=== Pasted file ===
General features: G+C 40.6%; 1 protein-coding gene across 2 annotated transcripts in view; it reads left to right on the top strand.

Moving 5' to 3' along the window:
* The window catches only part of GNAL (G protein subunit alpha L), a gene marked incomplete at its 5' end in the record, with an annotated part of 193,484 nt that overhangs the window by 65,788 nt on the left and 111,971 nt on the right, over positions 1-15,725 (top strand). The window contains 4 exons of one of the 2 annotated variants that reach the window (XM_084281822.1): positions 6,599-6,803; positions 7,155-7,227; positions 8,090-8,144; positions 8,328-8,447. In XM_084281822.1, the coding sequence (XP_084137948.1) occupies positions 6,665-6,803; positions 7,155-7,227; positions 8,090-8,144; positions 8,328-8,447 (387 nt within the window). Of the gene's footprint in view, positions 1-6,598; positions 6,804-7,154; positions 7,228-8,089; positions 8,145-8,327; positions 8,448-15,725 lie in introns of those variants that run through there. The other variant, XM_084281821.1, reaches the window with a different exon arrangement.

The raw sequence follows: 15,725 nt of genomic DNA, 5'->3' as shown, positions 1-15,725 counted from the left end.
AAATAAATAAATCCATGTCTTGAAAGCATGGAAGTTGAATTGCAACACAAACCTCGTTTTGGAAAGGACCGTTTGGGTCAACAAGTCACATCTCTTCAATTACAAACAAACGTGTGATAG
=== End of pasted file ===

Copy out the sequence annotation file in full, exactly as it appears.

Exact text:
General features: G+C 40.6%; 1 protein-coding gene across 2 annotated transcripts in view; it reads left to right on the top strand.

Moving 5' to 3' along the window:
* The window catches only part of GNAL (G protein subunit alpha L), a gene marked incomplete at its 5' end in the record, with an annotated part of 193,484 nt that overhangs the window by 65,788 nt on the left and 111,971 nt on the right, over positions 1-15,725 (top strand). The window contains 4 exons of one of the 2 annotated variants that reach the window (XM_084281822.1): positions 6,599-6,803; positions 7,155-7,227; positions 8,090-8,144; positions 8,328-8,447. In XM_084281822.1, the coding sequence (XP_084137948.1) occupies positions 6,665-6,803; positions 7,155-7,227; positions 8,090-8,144; positions 8,328-8,447 (387 nt within the window). Of the gene's footprint in view, positions 1-6,598; positions 6,804-7,154; positions 7,228-8,089; positions 8,145-8,327; positions 8,448-15,725 lie in introns of those variants that run through there. The other variant, XM_084281821.1, reaches the window with a different exon arrangement.

The raw sequence follows: 15,725 nt of genomic DNA, 5'->3' as shown, positions 1-15,725 counted from the left end.
AAATAAATAAATCCATGTCTTGAAAGCATGGAAGTTGAATTGCAACACAAACCTCGTTTTGGAAAGGACCGTTTGGGTCAACAAGTCACATCTCTTCAATTACAAACAAACGTGTGATAG